Cable Execs Differ on ISP Choice

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Newport, R.I. -- On a key issue facing cable, two industry leaders here
agreed to disagree.

William Schleyer, president and CEO of AT&T Broadband, said his company
has embraced multiple Internet-service providers as a solid business model,
pointing to recent deals with EarthLink Inc. in Seattle and Massachusetts.

'We are very supportive of ... an open-ISP model. We want to bring more
companies into our network and have them lease part of our capacity,' Schleyer
said.

But Tom Rutledge, president of Cablevision Systems Corp.'s New York-area
mega-cluster, said he fails to see the business upside in multiple ISPs and his
company hasn't gone beyond the trial stage with AOL Time Warner Inc.'s America
Online Inc. unit as a result.

'We have not yet, as a business proposition, found that multiple ISPs
actually create additional value,' Rutledge said. 'How the model works is not
exactly clear to us going forward.'

Schleyer and Rutledge shared the dais here at the New England Cable &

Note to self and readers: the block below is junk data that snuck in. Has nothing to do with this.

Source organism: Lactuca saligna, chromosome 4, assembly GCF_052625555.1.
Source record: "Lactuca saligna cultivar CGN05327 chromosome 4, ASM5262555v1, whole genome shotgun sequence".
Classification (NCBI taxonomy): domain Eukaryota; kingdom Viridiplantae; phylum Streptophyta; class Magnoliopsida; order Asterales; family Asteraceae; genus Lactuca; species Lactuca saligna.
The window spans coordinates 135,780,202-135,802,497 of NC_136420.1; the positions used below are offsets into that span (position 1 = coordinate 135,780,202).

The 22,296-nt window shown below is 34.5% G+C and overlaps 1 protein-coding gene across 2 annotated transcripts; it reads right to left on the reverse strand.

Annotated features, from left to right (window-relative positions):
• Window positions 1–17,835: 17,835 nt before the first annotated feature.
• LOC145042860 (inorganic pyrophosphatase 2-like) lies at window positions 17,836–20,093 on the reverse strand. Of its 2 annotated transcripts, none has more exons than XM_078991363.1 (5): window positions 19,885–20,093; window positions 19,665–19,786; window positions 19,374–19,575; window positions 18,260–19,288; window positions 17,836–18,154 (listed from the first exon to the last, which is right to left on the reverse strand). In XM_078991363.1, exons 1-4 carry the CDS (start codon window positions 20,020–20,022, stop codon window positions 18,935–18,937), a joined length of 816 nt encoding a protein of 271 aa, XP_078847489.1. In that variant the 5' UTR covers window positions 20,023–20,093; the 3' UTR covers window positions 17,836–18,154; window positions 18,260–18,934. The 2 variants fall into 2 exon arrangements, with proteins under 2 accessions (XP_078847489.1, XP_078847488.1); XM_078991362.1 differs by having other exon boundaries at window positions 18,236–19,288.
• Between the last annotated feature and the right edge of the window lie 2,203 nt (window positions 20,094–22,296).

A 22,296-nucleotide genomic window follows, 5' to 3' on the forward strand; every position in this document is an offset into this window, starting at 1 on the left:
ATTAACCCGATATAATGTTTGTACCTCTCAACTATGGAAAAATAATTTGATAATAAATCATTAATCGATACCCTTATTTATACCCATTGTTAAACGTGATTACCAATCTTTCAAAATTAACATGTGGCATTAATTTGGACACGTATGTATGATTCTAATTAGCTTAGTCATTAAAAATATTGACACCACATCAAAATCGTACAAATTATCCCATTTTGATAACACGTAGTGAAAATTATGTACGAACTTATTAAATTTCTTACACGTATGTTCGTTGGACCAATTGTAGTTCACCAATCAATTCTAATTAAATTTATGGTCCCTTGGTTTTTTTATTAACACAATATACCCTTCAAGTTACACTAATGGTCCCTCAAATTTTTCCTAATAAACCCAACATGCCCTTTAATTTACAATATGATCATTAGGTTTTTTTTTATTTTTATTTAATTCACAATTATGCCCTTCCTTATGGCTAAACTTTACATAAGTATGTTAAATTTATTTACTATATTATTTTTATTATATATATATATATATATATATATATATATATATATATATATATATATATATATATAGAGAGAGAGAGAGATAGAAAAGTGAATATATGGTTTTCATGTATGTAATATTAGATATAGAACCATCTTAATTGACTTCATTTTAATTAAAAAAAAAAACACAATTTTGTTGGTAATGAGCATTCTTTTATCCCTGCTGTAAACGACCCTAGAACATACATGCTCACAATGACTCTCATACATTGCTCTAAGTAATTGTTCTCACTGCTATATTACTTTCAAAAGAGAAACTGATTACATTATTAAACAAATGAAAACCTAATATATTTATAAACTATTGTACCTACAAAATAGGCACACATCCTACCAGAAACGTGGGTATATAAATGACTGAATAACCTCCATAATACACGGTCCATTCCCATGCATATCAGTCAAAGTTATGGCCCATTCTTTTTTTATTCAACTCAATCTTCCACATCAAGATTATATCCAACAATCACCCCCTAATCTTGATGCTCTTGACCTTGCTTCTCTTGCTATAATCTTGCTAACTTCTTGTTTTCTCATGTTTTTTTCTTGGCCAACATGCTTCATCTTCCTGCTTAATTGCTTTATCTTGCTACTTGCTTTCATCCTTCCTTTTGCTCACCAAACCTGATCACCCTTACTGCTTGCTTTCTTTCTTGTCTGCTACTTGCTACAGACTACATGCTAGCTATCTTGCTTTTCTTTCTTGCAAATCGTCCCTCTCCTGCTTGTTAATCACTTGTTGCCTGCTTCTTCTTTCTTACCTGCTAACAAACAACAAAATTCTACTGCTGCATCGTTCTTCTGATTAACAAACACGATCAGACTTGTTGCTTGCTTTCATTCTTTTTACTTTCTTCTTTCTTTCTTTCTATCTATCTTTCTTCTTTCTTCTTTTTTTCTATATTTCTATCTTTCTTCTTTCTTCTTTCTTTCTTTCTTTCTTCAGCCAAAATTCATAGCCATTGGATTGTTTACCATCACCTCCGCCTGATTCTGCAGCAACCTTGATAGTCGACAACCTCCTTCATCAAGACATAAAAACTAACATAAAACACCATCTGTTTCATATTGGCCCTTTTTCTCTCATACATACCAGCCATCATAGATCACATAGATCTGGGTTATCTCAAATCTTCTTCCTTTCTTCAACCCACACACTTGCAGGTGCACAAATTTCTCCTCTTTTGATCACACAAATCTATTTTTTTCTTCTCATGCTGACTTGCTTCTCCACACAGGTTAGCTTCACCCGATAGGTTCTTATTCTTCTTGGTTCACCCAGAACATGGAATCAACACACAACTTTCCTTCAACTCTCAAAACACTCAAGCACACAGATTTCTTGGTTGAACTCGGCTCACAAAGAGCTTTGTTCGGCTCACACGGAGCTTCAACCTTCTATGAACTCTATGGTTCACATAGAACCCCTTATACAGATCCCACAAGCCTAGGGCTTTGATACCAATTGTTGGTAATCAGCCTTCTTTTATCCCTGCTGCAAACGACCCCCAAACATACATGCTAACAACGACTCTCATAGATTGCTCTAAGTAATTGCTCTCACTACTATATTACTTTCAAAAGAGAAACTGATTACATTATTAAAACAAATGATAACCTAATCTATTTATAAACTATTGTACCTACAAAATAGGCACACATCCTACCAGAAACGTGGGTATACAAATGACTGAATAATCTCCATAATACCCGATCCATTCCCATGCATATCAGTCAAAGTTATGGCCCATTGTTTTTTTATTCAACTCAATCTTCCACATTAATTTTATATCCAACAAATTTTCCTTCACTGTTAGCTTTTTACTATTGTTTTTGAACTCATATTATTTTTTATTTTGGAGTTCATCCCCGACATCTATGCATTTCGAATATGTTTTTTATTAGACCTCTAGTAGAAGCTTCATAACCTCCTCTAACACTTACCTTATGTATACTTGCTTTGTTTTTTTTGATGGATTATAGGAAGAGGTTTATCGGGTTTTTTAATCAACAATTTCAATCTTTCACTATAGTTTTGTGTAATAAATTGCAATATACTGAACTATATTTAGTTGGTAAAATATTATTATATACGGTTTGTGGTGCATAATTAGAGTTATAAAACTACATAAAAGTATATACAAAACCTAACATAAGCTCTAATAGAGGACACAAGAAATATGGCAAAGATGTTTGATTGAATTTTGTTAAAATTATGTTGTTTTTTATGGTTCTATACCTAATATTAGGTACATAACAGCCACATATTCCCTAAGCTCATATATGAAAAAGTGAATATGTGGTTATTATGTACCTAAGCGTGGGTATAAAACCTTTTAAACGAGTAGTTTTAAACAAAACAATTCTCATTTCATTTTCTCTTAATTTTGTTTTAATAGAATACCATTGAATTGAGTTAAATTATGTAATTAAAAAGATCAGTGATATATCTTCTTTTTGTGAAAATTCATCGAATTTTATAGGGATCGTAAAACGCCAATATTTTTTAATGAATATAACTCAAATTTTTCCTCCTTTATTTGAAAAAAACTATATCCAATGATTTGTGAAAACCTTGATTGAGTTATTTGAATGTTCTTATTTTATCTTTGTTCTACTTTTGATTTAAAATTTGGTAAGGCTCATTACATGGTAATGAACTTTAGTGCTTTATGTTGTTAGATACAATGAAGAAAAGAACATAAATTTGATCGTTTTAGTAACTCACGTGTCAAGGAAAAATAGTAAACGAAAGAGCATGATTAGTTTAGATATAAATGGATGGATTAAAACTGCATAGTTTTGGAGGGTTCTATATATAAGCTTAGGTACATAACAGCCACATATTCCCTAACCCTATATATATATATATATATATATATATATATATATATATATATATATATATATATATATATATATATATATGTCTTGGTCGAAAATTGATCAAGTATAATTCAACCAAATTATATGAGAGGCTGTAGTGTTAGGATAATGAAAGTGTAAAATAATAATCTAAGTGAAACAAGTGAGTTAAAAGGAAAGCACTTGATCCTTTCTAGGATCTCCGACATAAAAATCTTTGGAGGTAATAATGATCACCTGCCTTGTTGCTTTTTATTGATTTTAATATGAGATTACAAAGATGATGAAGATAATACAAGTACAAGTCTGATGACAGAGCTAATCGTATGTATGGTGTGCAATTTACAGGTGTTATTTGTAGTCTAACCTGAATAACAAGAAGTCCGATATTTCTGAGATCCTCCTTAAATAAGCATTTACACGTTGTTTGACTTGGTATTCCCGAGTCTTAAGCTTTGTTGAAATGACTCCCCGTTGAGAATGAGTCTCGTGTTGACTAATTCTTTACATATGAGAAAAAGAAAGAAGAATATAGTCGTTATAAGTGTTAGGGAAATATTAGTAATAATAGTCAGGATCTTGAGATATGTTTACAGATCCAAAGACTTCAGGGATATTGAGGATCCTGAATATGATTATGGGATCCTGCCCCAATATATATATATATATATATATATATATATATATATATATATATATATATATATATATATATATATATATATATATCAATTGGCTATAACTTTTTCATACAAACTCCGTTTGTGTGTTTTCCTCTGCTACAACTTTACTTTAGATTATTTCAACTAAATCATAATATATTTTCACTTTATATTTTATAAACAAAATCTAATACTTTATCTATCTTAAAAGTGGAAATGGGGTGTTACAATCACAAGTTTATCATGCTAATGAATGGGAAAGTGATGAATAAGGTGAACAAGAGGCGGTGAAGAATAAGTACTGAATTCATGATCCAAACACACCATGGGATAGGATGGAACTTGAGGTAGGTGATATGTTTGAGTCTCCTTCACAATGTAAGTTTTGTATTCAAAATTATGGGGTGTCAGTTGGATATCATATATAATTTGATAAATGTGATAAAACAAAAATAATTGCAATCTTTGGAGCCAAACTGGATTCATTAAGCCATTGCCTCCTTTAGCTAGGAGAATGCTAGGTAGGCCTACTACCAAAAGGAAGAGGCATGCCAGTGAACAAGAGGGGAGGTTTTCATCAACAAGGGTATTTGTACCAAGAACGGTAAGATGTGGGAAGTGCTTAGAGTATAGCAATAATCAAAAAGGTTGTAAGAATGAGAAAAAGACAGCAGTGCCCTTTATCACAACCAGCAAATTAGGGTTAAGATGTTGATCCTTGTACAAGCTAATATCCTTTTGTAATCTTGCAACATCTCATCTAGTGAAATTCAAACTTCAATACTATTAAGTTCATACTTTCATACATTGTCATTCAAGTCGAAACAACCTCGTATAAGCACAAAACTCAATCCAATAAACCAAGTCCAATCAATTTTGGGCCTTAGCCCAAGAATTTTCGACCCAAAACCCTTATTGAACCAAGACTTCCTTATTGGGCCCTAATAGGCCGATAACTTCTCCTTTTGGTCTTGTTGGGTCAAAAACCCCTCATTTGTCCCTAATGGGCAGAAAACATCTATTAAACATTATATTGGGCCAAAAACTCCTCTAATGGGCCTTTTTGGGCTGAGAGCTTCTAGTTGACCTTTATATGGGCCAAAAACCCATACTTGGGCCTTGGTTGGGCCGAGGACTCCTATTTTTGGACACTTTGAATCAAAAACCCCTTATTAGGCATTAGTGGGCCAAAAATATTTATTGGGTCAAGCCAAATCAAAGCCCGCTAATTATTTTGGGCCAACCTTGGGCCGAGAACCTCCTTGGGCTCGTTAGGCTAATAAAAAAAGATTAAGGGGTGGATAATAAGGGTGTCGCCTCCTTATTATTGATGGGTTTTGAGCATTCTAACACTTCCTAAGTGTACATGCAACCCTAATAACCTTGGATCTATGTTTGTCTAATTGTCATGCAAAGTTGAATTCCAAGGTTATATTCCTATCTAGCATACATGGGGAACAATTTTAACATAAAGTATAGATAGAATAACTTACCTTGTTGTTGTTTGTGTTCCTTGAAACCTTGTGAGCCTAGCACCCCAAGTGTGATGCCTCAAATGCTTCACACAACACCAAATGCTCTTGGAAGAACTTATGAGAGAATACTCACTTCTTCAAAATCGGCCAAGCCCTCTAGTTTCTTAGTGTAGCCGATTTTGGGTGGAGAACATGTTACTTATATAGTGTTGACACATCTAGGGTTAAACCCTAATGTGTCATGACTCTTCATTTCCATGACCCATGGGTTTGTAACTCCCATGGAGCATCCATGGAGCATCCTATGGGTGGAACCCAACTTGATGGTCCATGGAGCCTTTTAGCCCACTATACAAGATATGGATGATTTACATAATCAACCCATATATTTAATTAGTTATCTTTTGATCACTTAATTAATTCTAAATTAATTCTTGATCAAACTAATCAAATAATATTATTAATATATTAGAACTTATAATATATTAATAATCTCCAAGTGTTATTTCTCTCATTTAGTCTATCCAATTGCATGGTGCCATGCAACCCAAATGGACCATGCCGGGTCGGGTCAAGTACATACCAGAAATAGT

Telecommunications Association convention with Kenneth Ferree, chief of the
Federal Communications Commission's Media Bureau. The agency is expected to
decide early next year whether to require cable operators to carry multiple
ISPs.

Business issues aside, Schleyer predicted that many cable companies would
adopt his position on multiple ISPs, 'if not by choice, then by Ken's edicts,
probably.'

Ferree said his team was still trying to craft a regulatory model for
cable-modem service.

'I can't even begin to give you a glimpse of what that regulatory model might
look like. It's not Olympic ice skating, where the results are preordained,' he
added.

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